Gratitude Confession #7: For difficult feelings.



The happiness we seek is already here, and it will be found through relaxation and letting go rather than through struggle.

  • Pema Chödrön

I have just completed a four-month sabbatical from business-as-usual at LifeArt Studio. No meetings. No workshops. No projects. No clients. Just lots of clear, open white space. And within this sabbatical, I took one very long retreat to really dive deep in my practice.

I am committed to regular retreats to re-calibrate my mind and my heart after being immersed in the busy-ness of the world. Such retreats help me rest and re-evaluate what is important and how I should be spending my precious time. In retreat, I take an opportunity to look ahead at the rest of my life and ask myself what I want it to add up to. This is a daunting question to pose to a busy mind. Memento mori, I tell myself.

All kinds of hungry ghosts come up out of the mindscape and confront me, challenge me, taunt me, and argue with me. Getting quiet is not always a blissful experience.

To give you a flavor of the uneasiness this particular retreat brought on, I give you a portion of the June 24 entry in my journal.

I am experiencing alone-ness, and that’s something to be grateful for, if not entirely happy about.   Yes, I’m feeling profoundly alone. And while I usually love being alone, this version of alone feels really bad.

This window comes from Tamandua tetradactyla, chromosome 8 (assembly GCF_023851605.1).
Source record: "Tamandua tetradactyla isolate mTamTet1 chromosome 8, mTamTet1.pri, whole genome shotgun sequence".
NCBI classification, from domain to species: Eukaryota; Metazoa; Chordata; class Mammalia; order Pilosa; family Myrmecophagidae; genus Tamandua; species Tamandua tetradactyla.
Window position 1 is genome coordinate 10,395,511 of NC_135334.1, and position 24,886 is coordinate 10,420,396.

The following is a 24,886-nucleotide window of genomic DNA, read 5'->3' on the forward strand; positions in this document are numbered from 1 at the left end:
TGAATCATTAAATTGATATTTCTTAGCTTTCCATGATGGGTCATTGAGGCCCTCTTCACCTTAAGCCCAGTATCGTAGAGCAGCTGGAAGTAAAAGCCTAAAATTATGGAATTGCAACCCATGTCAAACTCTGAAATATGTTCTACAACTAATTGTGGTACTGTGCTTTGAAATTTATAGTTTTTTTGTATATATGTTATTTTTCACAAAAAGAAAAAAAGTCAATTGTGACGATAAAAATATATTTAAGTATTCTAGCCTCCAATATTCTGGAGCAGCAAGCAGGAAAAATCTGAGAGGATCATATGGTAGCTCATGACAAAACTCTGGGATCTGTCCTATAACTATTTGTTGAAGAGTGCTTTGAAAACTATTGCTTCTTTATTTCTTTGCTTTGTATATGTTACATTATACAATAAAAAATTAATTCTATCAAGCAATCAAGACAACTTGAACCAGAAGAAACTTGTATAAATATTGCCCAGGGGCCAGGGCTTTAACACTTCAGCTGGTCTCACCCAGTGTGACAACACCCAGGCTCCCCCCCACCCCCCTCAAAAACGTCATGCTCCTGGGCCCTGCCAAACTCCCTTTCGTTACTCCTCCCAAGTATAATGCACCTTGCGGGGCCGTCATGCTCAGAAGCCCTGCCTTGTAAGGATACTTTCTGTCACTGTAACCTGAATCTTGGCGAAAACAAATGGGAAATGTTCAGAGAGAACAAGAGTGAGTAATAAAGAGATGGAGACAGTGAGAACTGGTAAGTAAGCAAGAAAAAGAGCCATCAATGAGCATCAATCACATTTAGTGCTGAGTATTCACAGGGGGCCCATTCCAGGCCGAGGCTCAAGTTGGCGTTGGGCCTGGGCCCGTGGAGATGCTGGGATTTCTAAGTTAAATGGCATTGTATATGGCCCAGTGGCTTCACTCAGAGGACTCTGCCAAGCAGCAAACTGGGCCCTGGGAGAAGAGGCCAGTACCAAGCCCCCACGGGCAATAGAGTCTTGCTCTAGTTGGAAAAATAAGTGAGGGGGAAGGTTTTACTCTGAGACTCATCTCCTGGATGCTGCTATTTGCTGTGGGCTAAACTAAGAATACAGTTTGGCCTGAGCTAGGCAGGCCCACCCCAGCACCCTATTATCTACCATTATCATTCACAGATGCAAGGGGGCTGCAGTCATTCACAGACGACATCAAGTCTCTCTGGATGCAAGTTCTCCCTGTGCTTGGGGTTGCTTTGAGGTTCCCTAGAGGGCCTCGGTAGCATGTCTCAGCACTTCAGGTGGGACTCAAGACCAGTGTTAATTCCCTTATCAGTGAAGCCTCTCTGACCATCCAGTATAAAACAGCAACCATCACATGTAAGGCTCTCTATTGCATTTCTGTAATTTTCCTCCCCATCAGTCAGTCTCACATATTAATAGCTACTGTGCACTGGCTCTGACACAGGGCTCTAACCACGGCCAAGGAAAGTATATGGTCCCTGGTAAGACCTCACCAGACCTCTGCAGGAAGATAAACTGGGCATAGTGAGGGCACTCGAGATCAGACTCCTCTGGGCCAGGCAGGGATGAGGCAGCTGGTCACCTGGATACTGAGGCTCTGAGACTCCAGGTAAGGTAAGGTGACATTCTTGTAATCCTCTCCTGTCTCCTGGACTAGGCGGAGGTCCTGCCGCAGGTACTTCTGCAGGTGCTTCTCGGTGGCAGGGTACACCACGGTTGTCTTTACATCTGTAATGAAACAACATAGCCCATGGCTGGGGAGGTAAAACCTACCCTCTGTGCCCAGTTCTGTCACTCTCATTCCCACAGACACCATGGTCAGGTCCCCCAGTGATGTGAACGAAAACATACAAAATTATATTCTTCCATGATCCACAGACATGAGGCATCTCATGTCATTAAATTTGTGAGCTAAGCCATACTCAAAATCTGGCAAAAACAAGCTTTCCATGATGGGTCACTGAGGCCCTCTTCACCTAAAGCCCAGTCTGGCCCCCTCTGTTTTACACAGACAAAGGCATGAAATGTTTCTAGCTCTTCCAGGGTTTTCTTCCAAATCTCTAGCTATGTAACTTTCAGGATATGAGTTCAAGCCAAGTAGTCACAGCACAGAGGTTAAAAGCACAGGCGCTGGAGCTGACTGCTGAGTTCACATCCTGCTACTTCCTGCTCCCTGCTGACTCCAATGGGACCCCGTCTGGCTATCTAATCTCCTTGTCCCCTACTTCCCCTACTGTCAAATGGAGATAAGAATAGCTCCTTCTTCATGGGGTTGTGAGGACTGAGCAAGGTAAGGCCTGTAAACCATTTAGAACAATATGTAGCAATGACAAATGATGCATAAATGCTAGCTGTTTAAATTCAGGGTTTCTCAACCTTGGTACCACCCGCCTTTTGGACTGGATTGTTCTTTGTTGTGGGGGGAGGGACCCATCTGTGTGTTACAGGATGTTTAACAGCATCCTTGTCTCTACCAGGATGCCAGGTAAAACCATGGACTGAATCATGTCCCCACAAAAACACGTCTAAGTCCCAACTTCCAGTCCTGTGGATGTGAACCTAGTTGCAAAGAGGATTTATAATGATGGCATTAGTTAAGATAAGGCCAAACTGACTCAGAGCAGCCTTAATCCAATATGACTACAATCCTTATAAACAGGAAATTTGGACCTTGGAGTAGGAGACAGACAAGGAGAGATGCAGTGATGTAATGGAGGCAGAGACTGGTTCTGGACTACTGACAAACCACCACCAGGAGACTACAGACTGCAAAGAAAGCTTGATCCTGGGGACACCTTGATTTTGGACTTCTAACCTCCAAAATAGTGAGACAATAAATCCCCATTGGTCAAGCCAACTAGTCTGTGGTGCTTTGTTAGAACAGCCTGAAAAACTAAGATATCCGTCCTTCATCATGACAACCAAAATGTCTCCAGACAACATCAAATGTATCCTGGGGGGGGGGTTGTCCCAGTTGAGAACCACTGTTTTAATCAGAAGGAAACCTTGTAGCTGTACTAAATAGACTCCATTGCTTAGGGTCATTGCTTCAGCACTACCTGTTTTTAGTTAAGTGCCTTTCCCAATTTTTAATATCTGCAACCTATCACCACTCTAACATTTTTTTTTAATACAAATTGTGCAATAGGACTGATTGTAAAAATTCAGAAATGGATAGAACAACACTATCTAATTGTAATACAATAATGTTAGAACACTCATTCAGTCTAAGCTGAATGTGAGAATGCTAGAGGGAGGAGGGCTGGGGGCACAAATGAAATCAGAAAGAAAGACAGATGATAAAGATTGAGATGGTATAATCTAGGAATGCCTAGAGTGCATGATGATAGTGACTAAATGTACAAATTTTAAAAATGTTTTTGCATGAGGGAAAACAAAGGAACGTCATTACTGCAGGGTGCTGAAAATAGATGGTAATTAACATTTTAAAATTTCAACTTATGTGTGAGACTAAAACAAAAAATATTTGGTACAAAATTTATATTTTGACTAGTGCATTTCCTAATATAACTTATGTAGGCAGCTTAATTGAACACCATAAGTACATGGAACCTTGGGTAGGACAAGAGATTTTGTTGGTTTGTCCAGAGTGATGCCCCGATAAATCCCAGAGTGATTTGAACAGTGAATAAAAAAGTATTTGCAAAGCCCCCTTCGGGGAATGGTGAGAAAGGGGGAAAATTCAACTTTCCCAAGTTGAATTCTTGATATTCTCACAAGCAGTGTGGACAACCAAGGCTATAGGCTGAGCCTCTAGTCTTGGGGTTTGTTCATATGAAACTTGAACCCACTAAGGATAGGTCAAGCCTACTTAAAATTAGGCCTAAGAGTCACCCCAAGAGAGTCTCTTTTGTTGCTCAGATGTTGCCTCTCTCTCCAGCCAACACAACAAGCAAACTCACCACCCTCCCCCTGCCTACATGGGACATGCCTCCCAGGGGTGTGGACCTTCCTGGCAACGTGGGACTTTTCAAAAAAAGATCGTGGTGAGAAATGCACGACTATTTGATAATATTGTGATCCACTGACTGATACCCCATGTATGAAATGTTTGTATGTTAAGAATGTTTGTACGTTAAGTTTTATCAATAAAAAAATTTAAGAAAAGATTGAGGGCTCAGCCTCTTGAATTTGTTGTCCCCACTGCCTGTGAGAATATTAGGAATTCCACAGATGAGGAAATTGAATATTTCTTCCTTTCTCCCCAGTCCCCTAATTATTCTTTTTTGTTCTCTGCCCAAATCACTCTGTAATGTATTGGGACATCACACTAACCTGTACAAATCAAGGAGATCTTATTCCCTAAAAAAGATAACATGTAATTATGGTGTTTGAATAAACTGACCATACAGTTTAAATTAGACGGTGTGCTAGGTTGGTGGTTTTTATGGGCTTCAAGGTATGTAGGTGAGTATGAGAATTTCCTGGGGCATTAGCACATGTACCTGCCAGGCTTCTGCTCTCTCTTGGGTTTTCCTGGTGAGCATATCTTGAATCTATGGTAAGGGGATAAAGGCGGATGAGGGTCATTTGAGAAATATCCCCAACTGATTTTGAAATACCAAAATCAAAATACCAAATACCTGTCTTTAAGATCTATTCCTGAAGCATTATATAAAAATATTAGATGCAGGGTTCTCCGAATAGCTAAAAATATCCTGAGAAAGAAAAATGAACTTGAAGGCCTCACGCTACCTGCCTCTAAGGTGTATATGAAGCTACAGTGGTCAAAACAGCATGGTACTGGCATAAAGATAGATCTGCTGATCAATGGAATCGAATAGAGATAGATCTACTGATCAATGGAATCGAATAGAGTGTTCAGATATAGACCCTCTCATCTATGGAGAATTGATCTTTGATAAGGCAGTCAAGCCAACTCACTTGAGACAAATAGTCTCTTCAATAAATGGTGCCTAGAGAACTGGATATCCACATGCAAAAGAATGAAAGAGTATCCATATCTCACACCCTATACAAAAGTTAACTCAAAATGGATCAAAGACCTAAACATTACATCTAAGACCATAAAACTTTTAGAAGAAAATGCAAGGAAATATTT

I’m not going out, not inviting others in. I’m not invited out, so I'm feeling out of touch with people. I don’t even venture out to see a movie by myself, or have a nice meal. I’m monkish. I stay home with Dash. I read. I work a little at a time at the art table. I read again. My attention is not good, my mind is flighty, so reading is not easy. I think about some things, but nothing of substance. I’m a cypher. I’m distracted. I’m unproductive. I run an unnecessary errand. I take a nap.

The rains come daily, which is something to watch. They free me from having to water the new plantings. That would have given me a welcomed task to do.

I have nothing to say, so I don’t write, one of my usual ways of ignoring a frightened mind. I am alone with this mind of mine. I sit. I stare. I wonder what I should do.

So this is what a lot of days on retreat look like for me. Pretty useless. Undirected, unfocused, uninspired, lethargic. It feels bad.

June 24th was really, really uncomfortable for the type-A personality. But I know this: removing myself from the flow of so-called normal life, dropping activity, quieting the mind, releasing attachment—these are the core practices that lead to genuine equanimity, to ease of mind, to softening of the heart. And these qualities I want more than anything.

Knowing this is truly something to be grateful for.

So today, in my seventh in a series of posts on how to cultivate a deep gratitude practice, I want to suggest that even difficult times are worthy of your gratitude. They are uniquely designed to make you aware of a quality of mind, or a quality of heart, that you are in need of. They are the signposts that growth is waiting to happen. So sit with it. Be kind to it. And hold it in gratitude.

I wish you well. I wish you fortitude to get through the difficult times. It’s a worthy practice.

InspirationLezlie Laws